To prevent the spread of pinkeye:
- Best protection: Wash your hands and your child’s hands after touching your child’s eyes (or after they rub their eyes) or face
- Don’t share towels or washcloths with anyone who has pinkeye in the home; change pillow cases and towels daily
- Sanitize objects that are “high touch” for anyone infected
- Encourage older children not to rub their eyes (but this of course won’t work with younger ones!)
If you get pinkeye and use makeup, it is also recommended to replace any eye makeup products by the American Academy of Ophthalmology. You also should not wear contact lenses until you have recovered.
Remember that pinkeye is generally very mild, but an assessment is still beneficial.
When can my child return to daycare/childcare/school?
With a viral case of pinkeye, children can usually return after seeing a doctor (likely to rule out other potential causes). If they have a bacterial case and/or are started on antibiotics, this may mean they need to wait 24 hours after starting the medication to return.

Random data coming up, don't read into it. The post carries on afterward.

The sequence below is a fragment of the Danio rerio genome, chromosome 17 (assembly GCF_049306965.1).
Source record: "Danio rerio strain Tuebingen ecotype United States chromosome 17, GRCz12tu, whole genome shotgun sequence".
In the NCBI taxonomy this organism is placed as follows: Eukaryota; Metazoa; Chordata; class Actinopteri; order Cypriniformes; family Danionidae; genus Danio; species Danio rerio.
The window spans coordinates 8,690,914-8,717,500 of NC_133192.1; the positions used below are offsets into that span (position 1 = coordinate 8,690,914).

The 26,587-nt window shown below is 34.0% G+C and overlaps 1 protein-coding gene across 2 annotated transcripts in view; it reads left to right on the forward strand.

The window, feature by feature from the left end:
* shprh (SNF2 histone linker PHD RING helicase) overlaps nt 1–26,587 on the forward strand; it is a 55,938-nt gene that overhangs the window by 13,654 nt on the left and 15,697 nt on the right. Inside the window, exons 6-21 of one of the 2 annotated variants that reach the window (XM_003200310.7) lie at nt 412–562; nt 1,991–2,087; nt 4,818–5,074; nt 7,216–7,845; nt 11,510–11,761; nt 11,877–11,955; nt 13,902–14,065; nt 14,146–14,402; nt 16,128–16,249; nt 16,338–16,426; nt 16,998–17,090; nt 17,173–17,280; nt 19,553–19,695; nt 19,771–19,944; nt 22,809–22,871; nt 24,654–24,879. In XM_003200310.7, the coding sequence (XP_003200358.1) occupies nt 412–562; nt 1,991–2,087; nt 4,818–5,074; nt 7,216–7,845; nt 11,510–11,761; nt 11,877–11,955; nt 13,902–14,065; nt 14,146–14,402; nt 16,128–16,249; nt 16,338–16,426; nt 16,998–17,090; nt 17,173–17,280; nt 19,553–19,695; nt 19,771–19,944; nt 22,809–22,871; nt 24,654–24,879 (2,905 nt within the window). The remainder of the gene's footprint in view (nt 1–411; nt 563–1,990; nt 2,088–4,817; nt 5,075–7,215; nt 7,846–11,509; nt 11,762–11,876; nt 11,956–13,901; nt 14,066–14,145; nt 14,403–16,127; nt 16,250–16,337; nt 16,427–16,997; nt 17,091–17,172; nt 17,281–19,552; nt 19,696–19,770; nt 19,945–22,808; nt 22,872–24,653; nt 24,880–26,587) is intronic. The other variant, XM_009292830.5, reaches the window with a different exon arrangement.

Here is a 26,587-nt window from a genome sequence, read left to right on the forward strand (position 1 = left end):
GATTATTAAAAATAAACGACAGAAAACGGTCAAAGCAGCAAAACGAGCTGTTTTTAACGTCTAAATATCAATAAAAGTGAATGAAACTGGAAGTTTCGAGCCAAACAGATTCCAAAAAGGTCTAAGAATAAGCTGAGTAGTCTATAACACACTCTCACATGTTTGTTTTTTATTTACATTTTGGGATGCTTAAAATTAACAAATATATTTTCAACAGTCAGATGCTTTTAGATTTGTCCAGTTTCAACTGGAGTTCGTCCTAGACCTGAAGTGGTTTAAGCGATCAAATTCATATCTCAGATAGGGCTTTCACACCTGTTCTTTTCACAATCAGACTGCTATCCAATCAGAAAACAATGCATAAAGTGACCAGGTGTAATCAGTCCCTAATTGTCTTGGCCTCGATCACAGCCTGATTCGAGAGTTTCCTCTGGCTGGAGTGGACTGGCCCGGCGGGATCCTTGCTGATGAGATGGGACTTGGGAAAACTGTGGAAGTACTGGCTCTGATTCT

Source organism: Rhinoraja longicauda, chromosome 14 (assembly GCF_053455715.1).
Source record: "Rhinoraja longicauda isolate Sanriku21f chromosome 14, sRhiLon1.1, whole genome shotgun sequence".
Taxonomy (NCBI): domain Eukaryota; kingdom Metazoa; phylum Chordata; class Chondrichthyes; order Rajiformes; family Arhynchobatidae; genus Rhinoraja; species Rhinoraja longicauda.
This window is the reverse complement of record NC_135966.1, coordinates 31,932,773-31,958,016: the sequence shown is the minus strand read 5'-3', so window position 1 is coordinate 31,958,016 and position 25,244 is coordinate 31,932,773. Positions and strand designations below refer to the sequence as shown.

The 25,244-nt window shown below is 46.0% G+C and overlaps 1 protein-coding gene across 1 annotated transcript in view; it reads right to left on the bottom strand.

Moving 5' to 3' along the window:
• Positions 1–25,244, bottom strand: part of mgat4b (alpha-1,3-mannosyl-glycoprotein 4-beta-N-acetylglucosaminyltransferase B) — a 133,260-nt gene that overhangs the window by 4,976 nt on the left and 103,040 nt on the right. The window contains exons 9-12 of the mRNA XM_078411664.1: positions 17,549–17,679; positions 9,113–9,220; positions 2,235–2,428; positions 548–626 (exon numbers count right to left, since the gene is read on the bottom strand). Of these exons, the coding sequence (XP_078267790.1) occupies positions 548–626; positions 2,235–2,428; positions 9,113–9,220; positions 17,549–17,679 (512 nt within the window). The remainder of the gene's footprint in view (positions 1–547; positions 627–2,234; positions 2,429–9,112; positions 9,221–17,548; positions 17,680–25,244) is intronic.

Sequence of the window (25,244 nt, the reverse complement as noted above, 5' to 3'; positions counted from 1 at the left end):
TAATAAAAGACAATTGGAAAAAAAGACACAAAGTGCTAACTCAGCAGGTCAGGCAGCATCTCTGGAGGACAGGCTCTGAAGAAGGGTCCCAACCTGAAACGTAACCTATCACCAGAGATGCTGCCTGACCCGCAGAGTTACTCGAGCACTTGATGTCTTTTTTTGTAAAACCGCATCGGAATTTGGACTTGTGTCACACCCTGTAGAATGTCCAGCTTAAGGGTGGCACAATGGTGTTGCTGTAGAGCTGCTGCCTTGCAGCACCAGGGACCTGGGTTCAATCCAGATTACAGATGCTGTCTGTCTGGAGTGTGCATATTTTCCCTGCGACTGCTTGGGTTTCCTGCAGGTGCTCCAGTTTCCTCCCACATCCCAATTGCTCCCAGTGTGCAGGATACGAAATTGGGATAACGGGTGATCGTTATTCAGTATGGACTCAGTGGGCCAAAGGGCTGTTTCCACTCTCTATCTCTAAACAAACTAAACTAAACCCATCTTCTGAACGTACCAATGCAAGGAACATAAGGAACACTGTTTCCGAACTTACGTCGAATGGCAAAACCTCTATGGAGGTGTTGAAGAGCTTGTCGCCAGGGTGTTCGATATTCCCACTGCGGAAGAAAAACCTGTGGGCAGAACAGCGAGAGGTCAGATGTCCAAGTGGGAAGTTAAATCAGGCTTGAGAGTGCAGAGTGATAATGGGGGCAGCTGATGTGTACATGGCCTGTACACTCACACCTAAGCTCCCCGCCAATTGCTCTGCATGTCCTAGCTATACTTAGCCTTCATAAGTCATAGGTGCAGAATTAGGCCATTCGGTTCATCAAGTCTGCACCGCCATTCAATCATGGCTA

Each childcare/school will have different policies so it is best to consult them directly regarding return times.
Polysporin for Pink Eye?
This is one I see get tossed around a lot.
Based on current data and the lack of evidence behind antibiotics for pinkeye, using polysporin pinkeye which does have smaller amounts of antibiotics in it (see active ingredients here) seems not necessarily useful. Some people swear by it – but I do wonder about its contribution to antibiotic resistance and other issues. You also have to keep in mind that in other cases where antibiotics are prescribed, you’re either given broad spectrum (meaning they impact different bacteria more “broadly”) or narrow spectrum, which more specifically target certain bacteria. Using a broad spectrum without actually knowing the bacteria that is causing the infection (if it is a bacteria at all…) may therefore still be ineffective if its not targeted enough.
The product may also simply irritate the eyes of some. Even if you read the reviews on their product website, you will see some people saying it stings or hurts their eyes. This is something we talked about above too with antibiotics in general.
So verdict is: consult your doctor for an assessment before giving anything, even this over the counter (OTC) option. A chat with a pharmacist may be useful too, as they know a heck of a lot on these topics of course!
Canadian Paediatric Society – Pinkeye (Conjunctivitis)
American Academy of Pediatrics – Pinkeye (Conjunctivitis)